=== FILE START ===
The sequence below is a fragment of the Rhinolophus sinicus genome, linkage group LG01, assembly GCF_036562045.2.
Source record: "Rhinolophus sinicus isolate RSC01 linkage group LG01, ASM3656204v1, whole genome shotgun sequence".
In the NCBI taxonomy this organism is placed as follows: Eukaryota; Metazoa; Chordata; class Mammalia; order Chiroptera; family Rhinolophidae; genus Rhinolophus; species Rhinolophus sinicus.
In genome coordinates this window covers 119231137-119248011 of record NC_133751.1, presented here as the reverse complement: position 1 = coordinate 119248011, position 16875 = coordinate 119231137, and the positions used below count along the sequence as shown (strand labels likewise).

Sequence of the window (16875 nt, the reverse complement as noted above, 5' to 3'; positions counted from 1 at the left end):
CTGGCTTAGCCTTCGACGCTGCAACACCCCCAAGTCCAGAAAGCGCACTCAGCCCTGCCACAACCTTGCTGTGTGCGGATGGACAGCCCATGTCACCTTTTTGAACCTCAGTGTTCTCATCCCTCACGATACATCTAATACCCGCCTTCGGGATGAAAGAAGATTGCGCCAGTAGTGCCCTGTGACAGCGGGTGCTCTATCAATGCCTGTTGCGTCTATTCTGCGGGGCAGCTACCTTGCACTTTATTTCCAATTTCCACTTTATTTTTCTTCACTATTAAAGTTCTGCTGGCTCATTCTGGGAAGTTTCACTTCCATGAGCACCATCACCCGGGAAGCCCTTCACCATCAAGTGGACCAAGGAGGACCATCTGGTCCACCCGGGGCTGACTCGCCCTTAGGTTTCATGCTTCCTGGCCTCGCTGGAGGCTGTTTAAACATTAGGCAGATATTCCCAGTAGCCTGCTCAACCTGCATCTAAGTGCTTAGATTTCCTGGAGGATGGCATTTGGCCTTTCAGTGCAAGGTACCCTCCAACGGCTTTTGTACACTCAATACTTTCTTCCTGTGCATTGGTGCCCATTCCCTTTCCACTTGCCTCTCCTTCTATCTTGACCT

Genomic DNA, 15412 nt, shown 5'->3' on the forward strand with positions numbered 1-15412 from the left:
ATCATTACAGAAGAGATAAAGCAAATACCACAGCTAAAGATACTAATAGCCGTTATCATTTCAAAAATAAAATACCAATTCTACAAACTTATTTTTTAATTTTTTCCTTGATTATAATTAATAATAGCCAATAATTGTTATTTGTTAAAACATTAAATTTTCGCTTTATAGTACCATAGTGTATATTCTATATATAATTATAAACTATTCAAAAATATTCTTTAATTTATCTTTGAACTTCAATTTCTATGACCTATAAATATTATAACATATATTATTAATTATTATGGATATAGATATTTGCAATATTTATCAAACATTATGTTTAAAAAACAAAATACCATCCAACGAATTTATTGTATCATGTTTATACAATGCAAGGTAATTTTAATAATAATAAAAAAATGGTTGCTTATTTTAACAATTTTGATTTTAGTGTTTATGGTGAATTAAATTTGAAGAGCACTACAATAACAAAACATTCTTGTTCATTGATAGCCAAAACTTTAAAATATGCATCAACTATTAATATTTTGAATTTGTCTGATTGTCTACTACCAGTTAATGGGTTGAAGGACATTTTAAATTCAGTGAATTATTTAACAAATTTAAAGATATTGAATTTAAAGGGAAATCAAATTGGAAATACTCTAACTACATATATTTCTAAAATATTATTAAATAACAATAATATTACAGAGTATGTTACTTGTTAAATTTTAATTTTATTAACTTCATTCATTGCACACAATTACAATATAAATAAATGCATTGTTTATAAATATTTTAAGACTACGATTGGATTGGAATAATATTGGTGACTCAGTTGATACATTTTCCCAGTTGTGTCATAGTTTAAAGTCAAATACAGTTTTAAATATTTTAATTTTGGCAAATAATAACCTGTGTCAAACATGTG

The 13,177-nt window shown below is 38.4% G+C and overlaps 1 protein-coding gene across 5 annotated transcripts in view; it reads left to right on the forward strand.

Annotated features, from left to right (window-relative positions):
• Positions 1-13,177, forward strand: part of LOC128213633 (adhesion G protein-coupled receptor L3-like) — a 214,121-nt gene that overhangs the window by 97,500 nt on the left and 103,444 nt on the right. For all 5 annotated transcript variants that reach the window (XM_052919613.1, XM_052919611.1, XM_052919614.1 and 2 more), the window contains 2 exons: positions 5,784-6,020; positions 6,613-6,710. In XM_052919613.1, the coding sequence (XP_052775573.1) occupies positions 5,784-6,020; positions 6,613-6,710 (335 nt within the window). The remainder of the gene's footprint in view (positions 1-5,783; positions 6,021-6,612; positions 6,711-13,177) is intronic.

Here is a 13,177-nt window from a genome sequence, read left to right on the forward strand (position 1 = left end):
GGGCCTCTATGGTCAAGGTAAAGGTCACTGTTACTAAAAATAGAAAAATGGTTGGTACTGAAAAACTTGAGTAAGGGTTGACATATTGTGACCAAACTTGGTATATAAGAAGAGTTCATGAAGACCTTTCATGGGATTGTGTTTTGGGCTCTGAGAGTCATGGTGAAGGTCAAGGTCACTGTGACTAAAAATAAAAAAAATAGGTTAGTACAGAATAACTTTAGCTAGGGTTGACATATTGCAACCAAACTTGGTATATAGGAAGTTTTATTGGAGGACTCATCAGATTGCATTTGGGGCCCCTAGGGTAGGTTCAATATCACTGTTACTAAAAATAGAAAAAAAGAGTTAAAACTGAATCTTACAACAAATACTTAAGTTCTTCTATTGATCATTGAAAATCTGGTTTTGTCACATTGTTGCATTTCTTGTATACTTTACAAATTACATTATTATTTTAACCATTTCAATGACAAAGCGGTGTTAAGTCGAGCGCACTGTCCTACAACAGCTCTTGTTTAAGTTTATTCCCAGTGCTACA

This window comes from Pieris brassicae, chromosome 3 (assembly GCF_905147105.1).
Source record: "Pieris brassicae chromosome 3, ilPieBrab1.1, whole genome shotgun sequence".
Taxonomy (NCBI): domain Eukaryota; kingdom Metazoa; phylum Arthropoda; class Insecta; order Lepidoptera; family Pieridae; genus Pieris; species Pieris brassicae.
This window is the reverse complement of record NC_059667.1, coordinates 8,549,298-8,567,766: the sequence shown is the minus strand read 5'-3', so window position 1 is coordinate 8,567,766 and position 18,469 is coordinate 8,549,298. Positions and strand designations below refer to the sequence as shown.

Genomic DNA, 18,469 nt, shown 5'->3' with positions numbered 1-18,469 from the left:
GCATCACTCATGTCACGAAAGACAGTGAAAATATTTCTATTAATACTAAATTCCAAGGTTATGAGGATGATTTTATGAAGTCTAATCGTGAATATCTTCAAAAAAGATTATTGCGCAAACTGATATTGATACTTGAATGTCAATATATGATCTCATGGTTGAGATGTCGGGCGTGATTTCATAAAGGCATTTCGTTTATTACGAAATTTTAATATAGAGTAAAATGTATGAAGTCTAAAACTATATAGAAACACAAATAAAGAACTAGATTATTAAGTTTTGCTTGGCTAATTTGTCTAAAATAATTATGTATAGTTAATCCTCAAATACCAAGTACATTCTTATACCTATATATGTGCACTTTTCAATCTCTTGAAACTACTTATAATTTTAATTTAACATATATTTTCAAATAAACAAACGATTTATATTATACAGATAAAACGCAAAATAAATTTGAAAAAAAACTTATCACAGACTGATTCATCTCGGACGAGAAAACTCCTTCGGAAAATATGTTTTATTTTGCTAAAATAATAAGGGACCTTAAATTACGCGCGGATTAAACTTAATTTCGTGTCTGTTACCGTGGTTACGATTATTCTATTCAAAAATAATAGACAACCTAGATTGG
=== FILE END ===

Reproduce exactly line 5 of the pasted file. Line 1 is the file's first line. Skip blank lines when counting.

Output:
Sequence of the window (16875 nt, the reverse complement as noted above, 5' to 3'; positions counted from 1 at the left end):